RESULTS: A 23% reduction of the time standard and paid resource level. This process, applied to all of your labor planning, translates to a significant cost savings based on reallocation in your workforce or reduction in future hiring plan with no impact on your operation

The Five Key Reasons to Immediately Consider Vehicle Management

OPERATORS ARE PAID FOR THREE TO FOUR TIMES MORE HOURS THAN ACTUAL MATERIAL MOVEMENT TIME

Across multiple industries, initial VMS data reveals a very similar, and startling, pattern of vehicle operation.

  • Typical Shift Pay 8 hours
  • Operator Logged in to GSE 4 hours
  • GSE In Motion 2 hours

Two hours of motion for every 8 hours paid!

This data has been collected from over 35,000 VMS vehicle installations. Of course, some operators are higher while some are lower, and some airline work is driven by schedule, but VMS provides operational visibility and productivitymetrics that are not achievable in any other way

VMS IS BECOMING THEWORKPLACE STANDARD

Airlines are having a challenging time managing costs in a very difficult operating environment. Productivity tools are essential to maintain a competitive edge. As a result, the most successful airlines in the world have adopted VMS in their key hub operations. VMS gives you the tools you need to optimize your GSE fleet as safely and effectively as possible. Typically, each dollar saved in ground handling operations translates to many times that amount in increased passenger revenue (based upon an airline’s margin profile). The effectiveness of VMS and the rapid return on investment it generates have been proven in the airport environment. Now you, too, can capitalize on these proven VMS results for your GSE fleet.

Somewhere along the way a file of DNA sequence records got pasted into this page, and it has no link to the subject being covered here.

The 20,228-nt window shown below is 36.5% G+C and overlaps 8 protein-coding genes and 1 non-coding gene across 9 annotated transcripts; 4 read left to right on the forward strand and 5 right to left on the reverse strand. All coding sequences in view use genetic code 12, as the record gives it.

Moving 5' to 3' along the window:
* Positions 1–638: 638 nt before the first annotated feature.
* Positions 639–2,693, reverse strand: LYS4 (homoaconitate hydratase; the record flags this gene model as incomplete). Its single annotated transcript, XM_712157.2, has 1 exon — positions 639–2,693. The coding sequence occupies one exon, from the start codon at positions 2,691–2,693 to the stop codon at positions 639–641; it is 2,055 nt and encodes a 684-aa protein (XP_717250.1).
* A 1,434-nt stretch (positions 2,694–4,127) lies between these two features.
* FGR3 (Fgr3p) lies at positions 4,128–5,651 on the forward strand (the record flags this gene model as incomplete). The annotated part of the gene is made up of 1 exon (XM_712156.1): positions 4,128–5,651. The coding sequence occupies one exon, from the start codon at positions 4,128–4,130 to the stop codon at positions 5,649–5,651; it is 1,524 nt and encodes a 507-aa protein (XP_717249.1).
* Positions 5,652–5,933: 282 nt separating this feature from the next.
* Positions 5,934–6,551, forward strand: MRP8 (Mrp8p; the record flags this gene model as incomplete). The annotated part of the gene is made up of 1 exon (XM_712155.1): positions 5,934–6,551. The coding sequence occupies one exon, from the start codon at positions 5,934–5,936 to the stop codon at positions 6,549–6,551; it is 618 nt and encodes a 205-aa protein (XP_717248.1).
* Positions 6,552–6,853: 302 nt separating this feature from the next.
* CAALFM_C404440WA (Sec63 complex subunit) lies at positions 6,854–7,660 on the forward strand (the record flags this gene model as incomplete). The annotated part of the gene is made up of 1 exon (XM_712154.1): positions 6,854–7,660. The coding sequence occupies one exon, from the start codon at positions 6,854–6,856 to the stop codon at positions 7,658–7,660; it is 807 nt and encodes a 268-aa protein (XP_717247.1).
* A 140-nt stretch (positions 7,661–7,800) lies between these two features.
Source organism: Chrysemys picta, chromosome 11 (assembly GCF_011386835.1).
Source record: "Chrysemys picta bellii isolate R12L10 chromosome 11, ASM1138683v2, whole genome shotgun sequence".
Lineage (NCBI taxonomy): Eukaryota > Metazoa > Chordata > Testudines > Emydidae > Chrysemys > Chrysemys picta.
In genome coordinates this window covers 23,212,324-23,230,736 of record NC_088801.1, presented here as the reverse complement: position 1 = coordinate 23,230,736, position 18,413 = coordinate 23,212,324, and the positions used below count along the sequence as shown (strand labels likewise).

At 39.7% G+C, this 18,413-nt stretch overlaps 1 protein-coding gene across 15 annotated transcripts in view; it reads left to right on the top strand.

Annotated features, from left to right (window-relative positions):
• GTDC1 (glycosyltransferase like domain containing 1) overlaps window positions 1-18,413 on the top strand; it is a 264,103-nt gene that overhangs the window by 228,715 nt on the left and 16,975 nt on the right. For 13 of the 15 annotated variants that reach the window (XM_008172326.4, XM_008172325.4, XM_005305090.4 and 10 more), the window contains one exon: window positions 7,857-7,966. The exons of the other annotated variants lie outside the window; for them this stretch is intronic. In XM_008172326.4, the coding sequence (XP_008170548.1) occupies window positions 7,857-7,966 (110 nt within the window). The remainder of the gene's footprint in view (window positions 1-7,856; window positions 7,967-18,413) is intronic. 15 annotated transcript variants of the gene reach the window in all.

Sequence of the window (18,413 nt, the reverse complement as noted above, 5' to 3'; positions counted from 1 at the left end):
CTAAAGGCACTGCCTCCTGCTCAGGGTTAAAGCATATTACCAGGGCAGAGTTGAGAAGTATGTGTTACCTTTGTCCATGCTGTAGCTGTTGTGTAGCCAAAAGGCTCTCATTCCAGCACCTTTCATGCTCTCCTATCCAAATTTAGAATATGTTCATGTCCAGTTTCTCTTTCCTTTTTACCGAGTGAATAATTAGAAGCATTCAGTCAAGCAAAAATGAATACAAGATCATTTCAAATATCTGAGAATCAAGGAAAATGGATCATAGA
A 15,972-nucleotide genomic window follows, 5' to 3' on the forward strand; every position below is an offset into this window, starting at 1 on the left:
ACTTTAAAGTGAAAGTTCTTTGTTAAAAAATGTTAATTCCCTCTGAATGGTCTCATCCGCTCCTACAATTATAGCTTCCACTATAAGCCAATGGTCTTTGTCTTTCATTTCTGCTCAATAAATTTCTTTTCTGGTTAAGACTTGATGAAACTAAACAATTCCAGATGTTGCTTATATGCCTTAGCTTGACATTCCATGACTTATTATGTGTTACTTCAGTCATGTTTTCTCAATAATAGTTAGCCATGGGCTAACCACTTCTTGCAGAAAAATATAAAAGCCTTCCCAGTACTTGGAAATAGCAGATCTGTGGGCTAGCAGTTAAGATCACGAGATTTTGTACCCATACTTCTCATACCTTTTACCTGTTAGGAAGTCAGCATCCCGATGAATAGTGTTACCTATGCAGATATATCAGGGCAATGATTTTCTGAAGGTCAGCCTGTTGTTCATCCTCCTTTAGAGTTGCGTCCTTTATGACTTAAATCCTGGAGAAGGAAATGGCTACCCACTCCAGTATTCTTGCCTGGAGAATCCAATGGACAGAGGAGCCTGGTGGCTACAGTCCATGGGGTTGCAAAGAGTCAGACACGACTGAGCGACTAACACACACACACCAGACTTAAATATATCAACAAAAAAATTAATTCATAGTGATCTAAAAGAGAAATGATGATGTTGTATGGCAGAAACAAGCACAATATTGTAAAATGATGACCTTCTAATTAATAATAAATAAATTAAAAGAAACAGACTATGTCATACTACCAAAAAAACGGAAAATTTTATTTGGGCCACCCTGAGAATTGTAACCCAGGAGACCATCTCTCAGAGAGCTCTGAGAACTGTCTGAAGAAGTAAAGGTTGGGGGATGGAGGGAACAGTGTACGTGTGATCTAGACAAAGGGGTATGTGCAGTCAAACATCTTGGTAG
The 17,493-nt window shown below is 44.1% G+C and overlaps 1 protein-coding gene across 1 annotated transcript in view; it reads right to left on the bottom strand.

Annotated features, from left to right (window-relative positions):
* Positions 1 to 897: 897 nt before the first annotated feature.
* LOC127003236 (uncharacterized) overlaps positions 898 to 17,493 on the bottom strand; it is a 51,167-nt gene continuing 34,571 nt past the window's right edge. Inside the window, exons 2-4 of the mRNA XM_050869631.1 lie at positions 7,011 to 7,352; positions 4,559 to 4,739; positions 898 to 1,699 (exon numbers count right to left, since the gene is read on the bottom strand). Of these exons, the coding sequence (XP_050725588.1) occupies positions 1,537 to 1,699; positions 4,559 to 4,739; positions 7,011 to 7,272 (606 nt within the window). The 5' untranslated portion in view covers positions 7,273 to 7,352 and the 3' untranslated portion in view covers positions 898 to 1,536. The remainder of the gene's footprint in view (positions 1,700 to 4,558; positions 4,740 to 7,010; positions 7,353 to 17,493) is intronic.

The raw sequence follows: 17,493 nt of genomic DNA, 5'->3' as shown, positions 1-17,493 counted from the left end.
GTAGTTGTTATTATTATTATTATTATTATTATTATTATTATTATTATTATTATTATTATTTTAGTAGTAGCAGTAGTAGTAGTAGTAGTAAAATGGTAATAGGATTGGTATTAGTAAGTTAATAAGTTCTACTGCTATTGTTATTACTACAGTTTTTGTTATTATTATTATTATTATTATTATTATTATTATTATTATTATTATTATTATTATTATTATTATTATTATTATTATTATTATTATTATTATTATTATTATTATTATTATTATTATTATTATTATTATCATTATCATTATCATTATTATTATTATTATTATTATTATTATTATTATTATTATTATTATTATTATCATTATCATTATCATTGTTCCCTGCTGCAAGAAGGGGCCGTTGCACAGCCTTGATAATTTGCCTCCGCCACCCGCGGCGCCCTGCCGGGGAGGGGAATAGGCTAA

Case Study After deploying a VMS:

• An airline uncovered that out of 100 pieces of GSE (baggage tractors) monitored in their hub, less than 35 were ever used simultaneously at any given time over a four-month period. As a result, the airline canceled the purchase of new equipment and transferred the underutilized equipment to a new hub.

• Ramp accidents were reduced by nearly 75%

• GSE operator overtime was significantly reduced

This data has been collected from over 35,000 VMS vehicle installations. Of course, some operators are higher while some are lower, and some airline work is driven by schedule, but VMS provides operational visibility and productivitymetrics that are not achievable in any other way.